Delivering the flexibility so often spoken of…

Delivering the flexibility so often spoken of…

Hywel Lloyd, Knowledge Transfer, EnergyREV

12 January 2023

The EnergyREV insights and impact event in London in September included an array of sessions covering the role of SLES in addressing the energy crisis, in levelling up, and in skills, before looking at the future and making the most of SLES, and the many tools created by the programme.  All of this provided evidence, experience and ambition to reinforce the opportunities offered by Smart Local Energy Systems (SLES).

Clearly a key benefit of a SLES is its ability to flex demand (and to some extent its own supply) in a locality, based on a smart connected local energy system. Such systemic flexibility can be thought of as the other side of the coin of an optimised system, where optimised is based on an integrated and interoperable combination of technologies, allowing smart controls to optimise its demand supply or net demand.

Coming from a background of building based energy capability we can also see a growing range of building innovations that might be covered by the term Smart Building Energy Systems (SBES).  These include the Homes As Power Stations (HAPS) and Active Building (AB) concepts originating from Swansea and Swansea University.  As with a SLES a key attribute of a SBES is its ability to flex, with flexibility similarly being a product of a design and operate approach that is based upon interoperable, integrated and smartly controlled combinations of technology.

Just as SLES seek to integrate to create energy capability and performance so these concepts seek to do the same at the scale of a building or groups of buildings.   Clearly there is a considerable conceptual overlap between an integrating optimising approach to energy supply and demand at a local level and at a building level, while noting a key distinction, building based systems tending to be ‘behind the meter’ while local systems tend to be ‘between the meter’.

The Smart System & Flexibility Plan 2.0, published by BEIS & Ofgem in summer 2021 highlights the significant value (~£10bns pa) savings that smart flexibility can deliver.  SBES and SLES both have the ability to be key parts of delivering Plan 2.0; the challenge that remains is to ensure their substantive adoption – both in the worlds of the energy system and of the built environment.

It is apparent that there are two immediate challenges, one of which I’ll describe as conceptual acceptance, and the other as what’s the name of the game?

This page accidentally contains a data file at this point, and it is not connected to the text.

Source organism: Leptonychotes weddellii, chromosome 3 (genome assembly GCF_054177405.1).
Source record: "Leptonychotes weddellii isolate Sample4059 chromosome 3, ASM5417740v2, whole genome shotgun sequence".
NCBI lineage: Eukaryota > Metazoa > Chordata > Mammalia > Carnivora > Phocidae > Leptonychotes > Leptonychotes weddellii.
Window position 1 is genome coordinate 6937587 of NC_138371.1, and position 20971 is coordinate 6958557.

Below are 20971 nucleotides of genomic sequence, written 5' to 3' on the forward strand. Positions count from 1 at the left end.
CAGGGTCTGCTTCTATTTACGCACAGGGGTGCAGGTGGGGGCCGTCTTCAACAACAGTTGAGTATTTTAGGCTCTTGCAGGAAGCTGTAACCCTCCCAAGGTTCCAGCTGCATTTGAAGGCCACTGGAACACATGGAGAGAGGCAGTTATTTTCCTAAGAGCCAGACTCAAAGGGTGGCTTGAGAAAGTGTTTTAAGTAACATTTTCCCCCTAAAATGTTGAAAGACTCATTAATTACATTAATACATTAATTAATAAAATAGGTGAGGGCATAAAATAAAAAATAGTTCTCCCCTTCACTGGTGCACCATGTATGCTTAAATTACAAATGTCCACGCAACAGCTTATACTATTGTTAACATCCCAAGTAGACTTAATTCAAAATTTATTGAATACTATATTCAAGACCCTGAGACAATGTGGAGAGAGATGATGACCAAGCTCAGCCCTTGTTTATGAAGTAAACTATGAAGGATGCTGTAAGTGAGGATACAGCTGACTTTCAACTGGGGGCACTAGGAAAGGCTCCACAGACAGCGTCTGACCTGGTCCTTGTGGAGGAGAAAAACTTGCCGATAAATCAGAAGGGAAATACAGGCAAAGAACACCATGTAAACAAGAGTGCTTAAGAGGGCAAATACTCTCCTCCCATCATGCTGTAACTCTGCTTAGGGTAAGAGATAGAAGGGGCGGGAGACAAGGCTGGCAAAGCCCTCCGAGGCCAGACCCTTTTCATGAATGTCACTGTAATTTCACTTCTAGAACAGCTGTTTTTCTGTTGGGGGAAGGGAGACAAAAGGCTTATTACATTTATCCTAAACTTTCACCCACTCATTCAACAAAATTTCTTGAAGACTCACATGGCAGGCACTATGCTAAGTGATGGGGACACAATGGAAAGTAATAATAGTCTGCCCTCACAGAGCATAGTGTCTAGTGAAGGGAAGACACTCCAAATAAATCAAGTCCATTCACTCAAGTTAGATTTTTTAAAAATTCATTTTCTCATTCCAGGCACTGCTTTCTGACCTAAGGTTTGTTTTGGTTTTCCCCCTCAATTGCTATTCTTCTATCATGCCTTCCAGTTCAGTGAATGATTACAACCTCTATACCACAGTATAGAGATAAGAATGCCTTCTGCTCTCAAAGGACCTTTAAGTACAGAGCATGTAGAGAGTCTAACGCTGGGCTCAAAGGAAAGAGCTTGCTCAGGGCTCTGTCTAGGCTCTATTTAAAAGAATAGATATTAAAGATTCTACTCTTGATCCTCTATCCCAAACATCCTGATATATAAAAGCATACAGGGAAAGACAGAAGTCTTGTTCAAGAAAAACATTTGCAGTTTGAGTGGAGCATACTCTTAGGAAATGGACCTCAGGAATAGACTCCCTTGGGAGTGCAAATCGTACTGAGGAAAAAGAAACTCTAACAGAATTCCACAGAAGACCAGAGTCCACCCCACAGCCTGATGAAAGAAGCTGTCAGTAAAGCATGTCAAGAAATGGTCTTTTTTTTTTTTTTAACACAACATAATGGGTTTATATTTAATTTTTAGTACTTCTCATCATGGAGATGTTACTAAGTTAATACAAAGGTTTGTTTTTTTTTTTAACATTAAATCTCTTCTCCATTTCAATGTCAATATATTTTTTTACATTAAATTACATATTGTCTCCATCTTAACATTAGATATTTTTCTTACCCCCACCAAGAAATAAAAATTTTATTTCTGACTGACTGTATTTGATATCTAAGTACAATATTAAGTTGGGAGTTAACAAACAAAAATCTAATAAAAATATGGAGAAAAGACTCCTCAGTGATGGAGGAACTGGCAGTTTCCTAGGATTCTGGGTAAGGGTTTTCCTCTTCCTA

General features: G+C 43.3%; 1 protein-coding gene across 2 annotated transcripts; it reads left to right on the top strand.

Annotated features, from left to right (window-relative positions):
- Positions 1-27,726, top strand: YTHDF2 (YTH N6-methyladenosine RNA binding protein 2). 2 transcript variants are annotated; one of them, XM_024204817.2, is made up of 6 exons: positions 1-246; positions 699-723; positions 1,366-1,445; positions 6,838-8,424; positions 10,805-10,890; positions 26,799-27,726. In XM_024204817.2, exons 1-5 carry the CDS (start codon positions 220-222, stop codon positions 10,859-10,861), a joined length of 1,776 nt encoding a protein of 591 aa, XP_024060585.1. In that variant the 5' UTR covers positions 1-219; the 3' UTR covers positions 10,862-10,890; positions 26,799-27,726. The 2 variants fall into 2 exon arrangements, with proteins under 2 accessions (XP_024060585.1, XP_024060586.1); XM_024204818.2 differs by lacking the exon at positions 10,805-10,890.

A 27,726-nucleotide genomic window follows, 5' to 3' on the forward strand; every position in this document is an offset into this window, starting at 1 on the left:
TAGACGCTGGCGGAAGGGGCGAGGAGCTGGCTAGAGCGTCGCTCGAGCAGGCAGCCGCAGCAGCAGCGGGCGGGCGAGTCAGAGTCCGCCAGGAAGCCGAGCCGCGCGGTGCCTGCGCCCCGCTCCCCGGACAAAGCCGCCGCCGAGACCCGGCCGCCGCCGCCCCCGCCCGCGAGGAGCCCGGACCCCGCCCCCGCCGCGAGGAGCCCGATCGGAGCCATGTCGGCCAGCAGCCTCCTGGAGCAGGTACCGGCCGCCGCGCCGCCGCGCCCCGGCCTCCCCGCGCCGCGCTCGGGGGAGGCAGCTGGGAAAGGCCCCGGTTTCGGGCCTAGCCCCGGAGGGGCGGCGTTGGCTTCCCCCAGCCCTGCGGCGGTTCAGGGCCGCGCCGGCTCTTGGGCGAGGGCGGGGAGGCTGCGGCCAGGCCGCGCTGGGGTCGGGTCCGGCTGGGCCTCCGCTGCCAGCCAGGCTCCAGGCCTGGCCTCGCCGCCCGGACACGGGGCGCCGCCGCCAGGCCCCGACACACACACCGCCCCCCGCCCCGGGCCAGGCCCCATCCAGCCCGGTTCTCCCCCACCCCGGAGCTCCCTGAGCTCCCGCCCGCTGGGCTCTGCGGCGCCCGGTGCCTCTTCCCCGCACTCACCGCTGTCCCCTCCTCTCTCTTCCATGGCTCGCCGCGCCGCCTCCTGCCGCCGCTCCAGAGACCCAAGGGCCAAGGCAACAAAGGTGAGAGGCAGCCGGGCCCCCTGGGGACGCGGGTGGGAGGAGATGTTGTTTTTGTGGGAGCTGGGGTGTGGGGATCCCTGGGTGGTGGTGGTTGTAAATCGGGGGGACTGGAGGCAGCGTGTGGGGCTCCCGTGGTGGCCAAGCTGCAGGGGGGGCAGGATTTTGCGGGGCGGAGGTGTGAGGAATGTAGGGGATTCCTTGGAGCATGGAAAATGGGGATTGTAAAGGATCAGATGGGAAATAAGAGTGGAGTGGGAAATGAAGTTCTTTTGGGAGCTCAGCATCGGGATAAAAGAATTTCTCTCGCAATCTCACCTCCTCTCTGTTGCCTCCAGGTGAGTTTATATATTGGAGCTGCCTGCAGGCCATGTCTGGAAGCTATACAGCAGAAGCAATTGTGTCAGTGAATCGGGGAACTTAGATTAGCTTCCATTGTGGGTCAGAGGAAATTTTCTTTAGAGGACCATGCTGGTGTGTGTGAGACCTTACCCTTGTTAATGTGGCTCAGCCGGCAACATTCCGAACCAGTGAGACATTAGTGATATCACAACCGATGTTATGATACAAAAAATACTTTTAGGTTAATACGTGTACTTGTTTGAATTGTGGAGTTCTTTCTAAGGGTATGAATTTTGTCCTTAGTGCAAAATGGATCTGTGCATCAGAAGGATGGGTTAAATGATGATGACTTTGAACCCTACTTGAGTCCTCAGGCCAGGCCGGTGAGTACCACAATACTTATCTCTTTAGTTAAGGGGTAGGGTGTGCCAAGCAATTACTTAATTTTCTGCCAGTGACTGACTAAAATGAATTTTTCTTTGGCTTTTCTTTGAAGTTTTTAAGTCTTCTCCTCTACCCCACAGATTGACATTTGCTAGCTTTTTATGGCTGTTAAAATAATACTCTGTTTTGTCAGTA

As they stand much of the policies that govern the energy systems of the UK are an evolution of policies that see a centrally controlled system linking a few massive suppliers (in the sense of creating or sourcing) of energy with a mass of users (our homes and businesses) with a few massive users, of industry, mixed in.  For buildings we have a policy history that is based on individual buildings being users of energy supplied by others, which with energy being historically cheap has not prioritised energy productivity.

Yet this lack of focus on energy productivity means we have less efficient system than we need, which means we are all paying for a system that is oversized.  Plan 2.0 rightly highlights the future cost of such an approach to propose a system based on optimisation and flexibility.  With those principles in place the energy system will inherently be more energy productive, and for a given set of energy needs be smaller and cheaper than would otherwise be the case.

That Plan rightly highlights the productivity gains for the energy system when EVs, aka mobile battery storage, becomes a ubiquitous part of the energy system.  However the Plan could go further.  It should recognise that flexibility and optimisation will come from buildings and from local systems too – driven by the expectations of EV owners, who are already looking at how smart building energy systems (home storage, PV and controls etc) can support their EV use; driven by local authorities and other actors who see local benefits to smart energy systems at all scales and supported by the ubiquity of renewable energy – every home, building, school, hospital, campus, neighbourhood can capture some of its own energy from renewable sources.  

To make the most of these drivers, we need to address the conceptual challenge of local as a fundamental building block of the future energy system….To help on that journey those of us advocating SLES or SBES will need to think about how best to describe what's on offer.  In a world where there are or could be

Smart Local Energy Systems (SLES)

Smart Building Energy Systems (SBES)

Zones As Power Stations (ZAPS)

Homes As Power Stations (HAPS)

Active Communities (AC)

Active Buildings (AB)

School2Grid; Hospital2 Grid

(Anchor asset2Grid)

Buildings to Grid (B2G)

(superseding V2G and V2X)

There will be benefit in a core proposition that covers the whole array of these smart systems in place. 

With the Innovate UK team proposing Energy Smart Places as a broad description of SLESs projects, we could also surely describe all these approaches as being Energy Smart too.  A combination of Energy Smart Buildings and Places is the underpinning of the delivery of the 2021 Smart Systems and Flexibility Plan 2.0.

As a final thought, while the Energy Bill may well be paused we can take a prompt from it (i.e. Heat Zoning) and reflecting on the ED2 business plans the next step for DNOs and Ofgem should include Smart Zoning that seeks to address the challenges of constraint management zones across the networks.